It is possible to construct PDPs with pointwise variability estimates (e.g., +/- one standard deviation). This can be done easily with the argument of partial(). To illustrate, we’ll fit a random forest to the famous iris data and construct a PDP for the most important variable that displays pointwise standard deviation bands.

In the code chunk below, we use the ranger package (Wright, Wager, and Probst 2018) to fit a random forest to the built-in iris data. Note that in order to use the vip (Greenwell and Boehmke, n.d.) and pdp (Greenwell 2017) packages for classification models, we need to be able to compute the predicted class probabilities. Therefore, we must specify probability = TRUE in the call to ranger().

library(ranger)  # for fitting random forests
set.seed(101)  # for reproducibility
rfo <- ranger(Species ~ ., data = iris, probability = TRUE, 
              importance = "impurity")

Next, we’ll use the vip package to construct a variable importance plot (VIP) from the fitted random forest. The default for vip() is to construct model-specific VIPs if availble. Since we specified importance = "impurity" in the call to ranger(), vip() will plot the impurity-based variable importance scores common with most decision tree-based algorithms.

**Figure 1** Variable importance plot from a random forest fit to the iris data set.

Figure 1 Variable importance plot from a random forest fit to the iris data set.

It appears from Figure 1 that Petal.Width and Petal.Length are the most important features in predicting Species. Now that we’ve identified these important features, we’ll construct PDPs for each that include pointwise standard deviation bands. To do this, we’ll specify a special prediction function that returns three components: the average prediction, the average prediction minus one standard deviation, and the average prediction plus one standard deviation. This function is defined below; note that this function requires the arguments object and newdata.

pred_wrapper <- function(object, newdata) {
  p <- predict(object, data = newdata)$predictions[, 1L, drop = TRUE]
  c("avg" = mean(p), "avg-1sd" = mean(p) - sd(p), "avg+1sd" = mean(p) + sd(p))

Next, we just supply this function via the argument in the call to partial():

library(pdp)  # for partial dependence plots
pd1 <- partial(rfo, pred.var = "Petal.Width", = pred_wrapper)
pd2 <- partial(rfo, pred.var = "Petal.Length", = pred_wrapper)

To plot the resulting PDPs, we could’ve just specified plot = TRUE in the previous calls to partial(). However, since PDPs can be computationally expensive to compute (though, not in this example), it is good practice to store the results first, and then manually construct the plot. We’ll use the convenient autoplot() function provided by pdp to construct the plots (which requires that the ggplot2 package (Wickham et al. 2018) be laoded first). The results are displayed in Figure 2.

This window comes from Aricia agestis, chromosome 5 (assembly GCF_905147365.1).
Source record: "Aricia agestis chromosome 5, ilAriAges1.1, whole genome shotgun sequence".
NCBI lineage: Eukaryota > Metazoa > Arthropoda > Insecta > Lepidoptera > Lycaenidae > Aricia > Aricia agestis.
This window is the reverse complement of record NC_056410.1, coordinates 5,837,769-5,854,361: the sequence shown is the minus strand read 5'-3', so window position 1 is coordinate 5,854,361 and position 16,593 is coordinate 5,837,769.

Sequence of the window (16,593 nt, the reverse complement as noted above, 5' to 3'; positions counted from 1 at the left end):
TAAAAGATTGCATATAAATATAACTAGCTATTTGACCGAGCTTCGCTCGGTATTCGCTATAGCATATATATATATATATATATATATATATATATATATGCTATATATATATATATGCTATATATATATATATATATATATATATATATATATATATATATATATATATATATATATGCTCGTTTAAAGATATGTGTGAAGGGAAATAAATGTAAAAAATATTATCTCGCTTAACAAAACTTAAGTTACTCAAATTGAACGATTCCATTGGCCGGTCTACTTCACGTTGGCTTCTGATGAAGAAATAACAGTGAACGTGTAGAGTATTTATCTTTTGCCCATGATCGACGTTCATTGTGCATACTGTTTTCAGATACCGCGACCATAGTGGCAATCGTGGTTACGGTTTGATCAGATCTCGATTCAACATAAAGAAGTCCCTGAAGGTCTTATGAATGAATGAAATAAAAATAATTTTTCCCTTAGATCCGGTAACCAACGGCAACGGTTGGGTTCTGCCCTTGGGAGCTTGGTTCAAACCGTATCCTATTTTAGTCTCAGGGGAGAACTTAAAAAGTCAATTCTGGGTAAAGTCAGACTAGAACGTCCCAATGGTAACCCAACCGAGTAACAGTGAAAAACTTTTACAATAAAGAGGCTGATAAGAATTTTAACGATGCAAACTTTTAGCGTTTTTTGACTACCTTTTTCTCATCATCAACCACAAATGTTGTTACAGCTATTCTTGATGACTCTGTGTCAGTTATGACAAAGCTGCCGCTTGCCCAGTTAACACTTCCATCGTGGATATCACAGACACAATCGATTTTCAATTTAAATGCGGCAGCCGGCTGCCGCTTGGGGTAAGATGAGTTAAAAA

library(ggplot2)  # for autoplot() generic
pdp1 <- autoplot(pd1) + 
  theme_light() +
  labs(x = "Petal width (mm)", y = "Partial dependence") +
  theme(legend.position = "none")
pdp2 <- autoplot(pd2) + 
  theme_light() +
  labs(x = "Petal length (mm)", y = "Partial dependence") +
  theme(legend.position = "none")
grid.arrange(pdp1, pdp2, nrow = 1)  # display plots side by side
**Figure 2** Partial dependence of `Species` on `Petal.Width` (left) and `Petal.Length` (right). The red lines is the PDP while the black lines indicate pointwise +/- one standard deviation.

Figure 2 Partial dependence of Species on Petal.Width (left) and Petal.Length (right). The red lines is the PDP while the black lines indicate pointwise +/- one standard deviation.

Greenwell, Brandon, and Brad Boehmke. n.d. Vip: Variable Importance Plots.

Greenwell, Brandon M. 2017. “Pdp: An R Package for Constructing Partial Dependence Plots.” The R Journal 9 (1): 421–36.

Wickham, Hadley, Winston Chang, Lionel Henry, Thomas Lin Pedersen, Kohske Takahashi, Claus Wilke, and Kara Woo. 2018. Ggplot2: Create Elegant Data Visualisations Using the Grammar of Graphics.

Wright, Marvin N., Stefan Wager, and Philipp Probst. 2018. Ranger: A Fast Implementation of Random Forests.